Baird v. Power Rental Equipment, Inc.

Annotate this Case

552 P.2d 494 (1976)

Terry J. BAIRD, Petitioner, v. POWER RENTAL EQUIPMENT, INC., a Colorado Corporation and Jacmun, Inc., a Colorado Corporation, Respondents.

No. C-685.

Supreme Court of Colorado, En Banc.

July 26, 1976.

*495 Marvin Dansky, P. C., Denver, for petitioner.

Yegge, Hall & Evans, John R. Trigg, Denver, for respondents.

GROVES, Justice.

In this case we granted certiorari to review the opinion of the court of appeals which is found in 35 Colo.App. 299, 533 P.2d 941. We affirm.

This was an action for personal injuries. The plaintiff, Baird, was enrolled in a training program conducted by Colorado Laborers and Contractors Education and Training Fund, a school operated by unions and contractors to train young laborers in the construction industry. Baird was injured when he was operating a forklift as a part of this training program. The machine overturned, crushing one of his legs which later was amputated.

The forklift was owned by the defendant Jacmun, Inc. and was leased to the school by the defendant Power Equipment, Inc. *496 Baird sought to predicate liability of the defendants upon their failure to have a seat belt installed on the forklift. At the conclusion of the plaintiff's evidence, the trial court entered a directed verdict in favor of the defendants.

Here, two questions are presented: (1) Was it error for the trial court to refuse to permit the introduction of certain expert testimony; and (2) was it error to refuse to submit the question of liability to the jury?

The experts whose testimony was excluded were Dr. Horace Campbell and Dr. Robert Reed. Dr. Campbell was a surgeon with special expertise in the use of human restraints in automobiles, farm tractors and airplanes. He had not driven nor closely examined the forklift, and he stated that his specialty was not in industrial trucks, but rather in automobiles, farm tractors and airplanes.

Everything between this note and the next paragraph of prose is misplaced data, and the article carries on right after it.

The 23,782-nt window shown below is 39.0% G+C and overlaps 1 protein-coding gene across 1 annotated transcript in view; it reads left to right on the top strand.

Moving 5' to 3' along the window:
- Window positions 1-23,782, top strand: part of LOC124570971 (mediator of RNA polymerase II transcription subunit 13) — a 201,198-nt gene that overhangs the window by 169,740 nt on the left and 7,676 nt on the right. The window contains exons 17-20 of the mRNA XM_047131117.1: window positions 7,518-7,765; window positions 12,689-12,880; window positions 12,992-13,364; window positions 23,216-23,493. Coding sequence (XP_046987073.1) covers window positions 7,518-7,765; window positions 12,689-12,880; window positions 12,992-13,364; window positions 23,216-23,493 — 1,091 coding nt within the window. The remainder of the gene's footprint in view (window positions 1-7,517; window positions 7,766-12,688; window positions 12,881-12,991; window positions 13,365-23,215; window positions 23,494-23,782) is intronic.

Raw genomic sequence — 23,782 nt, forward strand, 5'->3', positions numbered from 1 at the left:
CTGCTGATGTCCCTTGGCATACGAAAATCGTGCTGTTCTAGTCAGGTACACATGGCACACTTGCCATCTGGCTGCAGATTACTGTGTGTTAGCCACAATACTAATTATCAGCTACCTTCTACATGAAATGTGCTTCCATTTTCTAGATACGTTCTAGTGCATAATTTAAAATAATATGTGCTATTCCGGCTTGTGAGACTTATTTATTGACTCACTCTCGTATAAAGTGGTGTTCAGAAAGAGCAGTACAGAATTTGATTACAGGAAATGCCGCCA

Dr. Reed was a physicist, who examined the particular forklift two months following the accident. His testimony concerned defects or possible defects which he found at that time and which might or might not have been in existence at the time of the accident. Some of his testimony was predicated upon hearsay.

The trial court ruled that Dr. Campbell's qualifications were not sufficient to qualify him as an expert to give an opinion on the question of whether a failure to install seat belts constituted a defect or negligence. The testimony of Dr. Reed was excluded because of the time lapse transpiring between time of the accident and that of his inspection and because of hearsay.

The question is not before us as to whether, were we conducting the trial, we would admit the testimony of either of these witnesses. There is a discretion in the trial court in ruling upon the qualifications of an expert and, unless there is an abuse of that discretion, the court's ruling will not be disturbed. Hoffman v. Brown, 143 Colo. 587, 354 P.2d 599 (1960).

We find no error in the conclusion of the trial court that Dr. Reed's testimony was speculative and conjectural and was based upon hearsay. Brayman v. National State Bank, 180 Colo. 304, 505 P.2d 11 (1973); Daugaard v. People, 176 Colo. 38, 488 P.2d 1101 (1971).

The plaintiff would have had the case submitted to the jury on the questions as to whether there was negligence, breach of implied warranty or strict liability. In order for the plaintiff to recover, there must have been either negligence or a defect in the failure to install the seat belt. Bradford v. Bendix-Westinghouse Auto Air Brake Co., 33 Colo.App. 99, 517 P.2d 406 (1973), as to which we denied certiorari in 1974. See Hiigel v. General Motors Corporation, Colo., 544 P.2d 983 (1975). Absent the testimony of Dr. Campbell, no factual basis was laid for a finding of negligence or defect. For us to reverse, therefore, we would be obliged to declare as a matter of law that, absent any statutory requirement, the failure to install a seat belt on a forklift is negligence or constitutes a defect. This we decline to do.

The dissent mentioned the absence of a warning as a basis for the application of the doctrine of strict liability under Restatement (Second) of Torts § 402A. After the dissent was written, we announced Hiigel v. General Motors Corporation, supra, in which we for the first time expressly adopted § 402A. There we said:

"Where there is such a failure to comply with the duty to warn, the effect is that the product may be considered defective when the proximate cause of the injury is the breach of that duty."

Lest it be thought that Hiigel supports the court of appeals' dissent, we direct attention to the fact that there was as there must bea factual basis for the finding of absence of adequate warning. *497 Here, there was no factual basis and, as a result, as a matter of law we should not find a defect by reason of lack of adequate warning.

Judgment affirmed.

PRINGLE, C. J., and ERICKSON, J., do not participate.